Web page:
A design is simply a blueprint for an object, system or procedure, or even for the actual production of that object, product or procedure, or the end result of such blueprint. The verb to design normally refers to the act of actually producing a design, which would be an example of the first example of the verb. For example: I designed a new door knob with nickel-plated hardware. This new door knob is functional and aesthetically appealing. If we have not yet produced such a design, it is quite clear that we are still in the “designing” stage.
Designing for business and the design process itself have become integral to the success of businesses everywhere. Although the design process does not explicitly refer to the design concept, many designers have come to view the overall process as an expression of the designers’ ideas and concepts about how things should look and what consumers expect when they look at them. Thus, successful designers have developed skills and expertise in using various design thinking strategies to make their businesses stand out from the crowd, with the resulting design solutions being more attractive and compelling to customers. And by standing out from the crowd, successful businesses have been able to achieve considerable market share, keep customer loyalty, retain valued employees and win the customer’s trust.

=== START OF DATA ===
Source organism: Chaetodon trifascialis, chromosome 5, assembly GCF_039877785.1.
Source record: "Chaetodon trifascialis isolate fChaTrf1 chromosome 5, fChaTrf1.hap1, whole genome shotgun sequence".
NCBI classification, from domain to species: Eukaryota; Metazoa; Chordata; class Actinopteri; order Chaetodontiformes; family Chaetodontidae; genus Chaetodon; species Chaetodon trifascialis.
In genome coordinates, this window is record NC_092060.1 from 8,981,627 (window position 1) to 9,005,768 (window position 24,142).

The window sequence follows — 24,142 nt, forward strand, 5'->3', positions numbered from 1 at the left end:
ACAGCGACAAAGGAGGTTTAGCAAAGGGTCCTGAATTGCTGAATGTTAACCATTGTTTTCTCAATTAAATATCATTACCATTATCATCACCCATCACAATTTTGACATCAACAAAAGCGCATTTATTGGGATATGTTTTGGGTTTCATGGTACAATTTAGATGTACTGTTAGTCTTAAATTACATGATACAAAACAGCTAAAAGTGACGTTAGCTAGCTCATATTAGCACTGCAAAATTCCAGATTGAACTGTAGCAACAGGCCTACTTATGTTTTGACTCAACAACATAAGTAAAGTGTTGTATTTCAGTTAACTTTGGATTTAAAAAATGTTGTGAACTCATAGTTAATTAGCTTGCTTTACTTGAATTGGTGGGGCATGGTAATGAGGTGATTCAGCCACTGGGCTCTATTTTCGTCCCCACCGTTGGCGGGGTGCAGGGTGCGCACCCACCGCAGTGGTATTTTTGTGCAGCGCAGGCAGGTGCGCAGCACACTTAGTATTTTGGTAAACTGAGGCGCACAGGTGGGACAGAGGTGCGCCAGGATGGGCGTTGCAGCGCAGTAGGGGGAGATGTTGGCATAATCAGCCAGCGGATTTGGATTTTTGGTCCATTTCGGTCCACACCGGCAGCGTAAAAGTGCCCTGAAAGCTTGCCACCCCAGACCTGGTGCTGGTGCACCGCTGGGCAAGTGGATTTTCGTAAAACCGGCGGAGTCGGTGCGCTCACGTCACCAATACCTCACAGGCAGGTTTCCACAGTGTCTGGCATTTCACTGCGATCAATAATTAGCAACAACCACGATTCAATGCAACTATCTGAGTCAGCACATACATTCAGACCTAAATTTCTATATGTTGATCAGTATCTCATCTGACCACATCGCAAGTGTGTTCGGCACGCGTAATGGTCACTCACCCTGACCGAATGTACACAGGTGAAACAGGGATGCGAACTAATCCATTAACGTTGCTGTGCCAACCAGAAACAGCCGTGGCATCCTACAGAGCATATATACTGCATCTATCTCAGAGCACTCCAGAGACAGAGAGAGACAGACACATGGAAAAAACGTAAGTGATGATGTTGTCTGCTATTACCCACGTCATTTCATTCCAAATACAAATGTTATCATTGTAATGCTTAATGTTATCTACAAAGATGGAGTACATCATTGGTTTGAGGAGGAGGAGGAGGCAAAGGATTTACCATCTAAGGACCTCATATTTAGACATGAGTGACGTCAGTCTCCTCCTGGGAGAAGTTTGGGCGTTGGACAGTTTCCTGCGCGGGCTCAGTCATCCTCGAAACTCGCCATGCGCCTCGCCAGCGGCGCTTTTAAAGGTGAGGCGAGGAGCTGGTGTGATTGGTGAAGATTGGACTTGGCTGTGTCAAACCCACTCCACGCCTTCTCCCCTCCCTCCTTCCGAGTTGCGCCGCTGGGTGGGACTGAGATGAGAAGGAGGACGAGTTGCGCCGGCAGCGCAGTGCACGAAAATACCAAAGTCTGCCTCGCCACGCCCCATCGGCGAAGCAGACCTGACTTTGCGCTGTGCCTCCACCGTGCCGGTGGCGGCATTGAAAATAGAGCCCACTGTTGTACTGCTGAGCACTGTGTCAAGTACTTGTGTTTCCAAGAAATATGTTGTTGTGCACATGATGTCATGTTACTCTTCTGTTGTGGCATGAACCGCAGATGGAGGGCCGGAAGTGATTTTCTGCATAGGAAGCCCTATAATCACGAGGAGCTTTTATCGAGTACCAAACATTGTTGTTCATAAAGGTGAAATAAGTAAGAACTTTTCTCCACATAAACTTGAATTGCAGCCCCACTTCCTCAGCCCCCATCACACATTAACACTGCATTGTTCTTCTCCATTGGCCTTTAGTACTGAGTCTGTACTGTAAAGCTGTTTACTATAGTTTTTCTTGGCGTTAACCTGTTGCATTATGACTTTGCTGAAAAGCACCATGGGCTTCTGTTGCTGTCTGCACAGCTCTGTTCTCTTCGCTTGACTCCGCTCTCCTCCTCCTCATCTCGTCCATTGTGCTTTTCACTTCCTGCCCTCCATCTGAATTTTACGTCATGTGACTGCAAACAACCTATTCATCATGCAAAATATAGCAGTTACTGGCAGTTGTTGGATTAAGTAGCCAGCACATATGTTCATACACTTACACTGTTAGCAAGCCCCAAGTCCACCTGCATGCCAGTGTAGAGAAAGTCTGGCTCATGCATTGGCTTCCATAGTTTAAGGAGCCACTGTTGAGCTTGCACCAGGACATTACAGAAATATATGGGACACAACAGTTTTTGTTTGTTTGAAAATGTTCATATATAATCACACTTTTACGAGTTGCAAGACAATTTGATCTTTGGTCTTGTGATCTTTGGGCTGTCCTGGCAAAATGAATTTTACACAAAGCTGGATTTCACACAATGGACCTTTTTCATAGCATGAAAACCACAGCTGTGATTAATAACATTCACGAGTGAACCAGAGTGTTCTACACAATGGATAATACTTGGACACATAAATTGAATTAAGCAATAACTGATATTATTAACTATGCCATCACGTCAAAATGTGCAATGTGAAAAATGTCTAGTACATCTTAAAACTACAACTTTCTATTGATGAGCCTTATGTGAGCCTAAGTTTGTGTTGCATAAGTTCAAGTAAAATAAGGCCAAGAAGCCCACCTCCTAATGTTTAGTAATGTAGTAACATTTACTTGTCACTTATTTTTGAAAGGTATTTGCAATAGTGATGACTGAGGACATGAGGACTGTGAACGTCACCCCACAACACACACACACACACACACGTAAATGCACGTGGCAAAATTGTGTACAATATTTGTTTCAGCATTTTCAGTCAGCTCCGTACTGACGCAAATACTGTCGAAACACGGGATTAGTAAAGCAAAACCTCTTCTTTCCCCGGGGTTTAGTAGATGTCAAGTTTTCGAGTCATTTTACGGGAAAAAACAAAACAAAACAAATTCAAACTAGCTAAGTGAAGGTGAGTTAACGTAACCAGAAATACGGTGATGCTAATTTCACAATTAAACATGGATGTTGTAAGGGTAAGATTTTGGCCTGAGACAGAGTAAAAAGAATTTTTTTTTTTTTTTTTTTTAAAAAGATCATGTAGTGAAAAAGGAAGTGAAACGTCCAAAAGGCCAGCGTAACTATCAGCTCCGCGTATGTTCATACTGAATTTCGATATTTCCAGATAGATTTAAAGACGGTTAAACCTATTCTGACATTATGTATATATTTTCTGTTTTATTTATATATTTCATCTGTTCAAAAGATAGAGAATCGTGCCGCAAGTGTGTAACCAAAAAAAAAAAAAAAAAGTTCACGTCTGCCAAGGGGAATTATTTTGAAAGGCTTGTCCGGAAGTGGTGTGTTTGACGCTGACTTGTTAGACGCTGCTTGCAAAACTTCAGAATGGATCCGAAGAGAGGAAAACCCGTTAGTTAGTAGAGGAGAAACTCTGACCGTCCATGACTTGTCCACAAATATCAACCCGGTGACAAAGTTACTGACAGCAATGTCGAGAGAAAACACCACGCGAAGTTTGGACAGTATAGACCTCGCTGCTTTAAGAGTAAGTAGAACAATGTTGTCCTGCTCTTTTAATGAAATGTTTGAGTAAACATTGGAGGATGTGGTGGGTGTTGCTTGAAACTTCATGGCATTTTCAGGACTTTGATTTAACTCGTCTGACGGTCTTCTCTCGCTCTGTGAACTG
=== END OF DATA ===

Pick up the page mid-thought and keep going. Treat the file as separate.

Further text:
Successful designers have developed a variety of skills and knowledge sets, each of which contributes to the ability to produce effective design solutions. The designers also need to work with other personnel to create solutions that can be applied to multiple types of problems. The use of design thinking skills in the design process allows the designer to explore multiple types of customers, multiple types of products and multiple types of business problems. In this way, the designer can develop good design strategies that take into account the objectives of each individual customer and the requirements of each type of customer.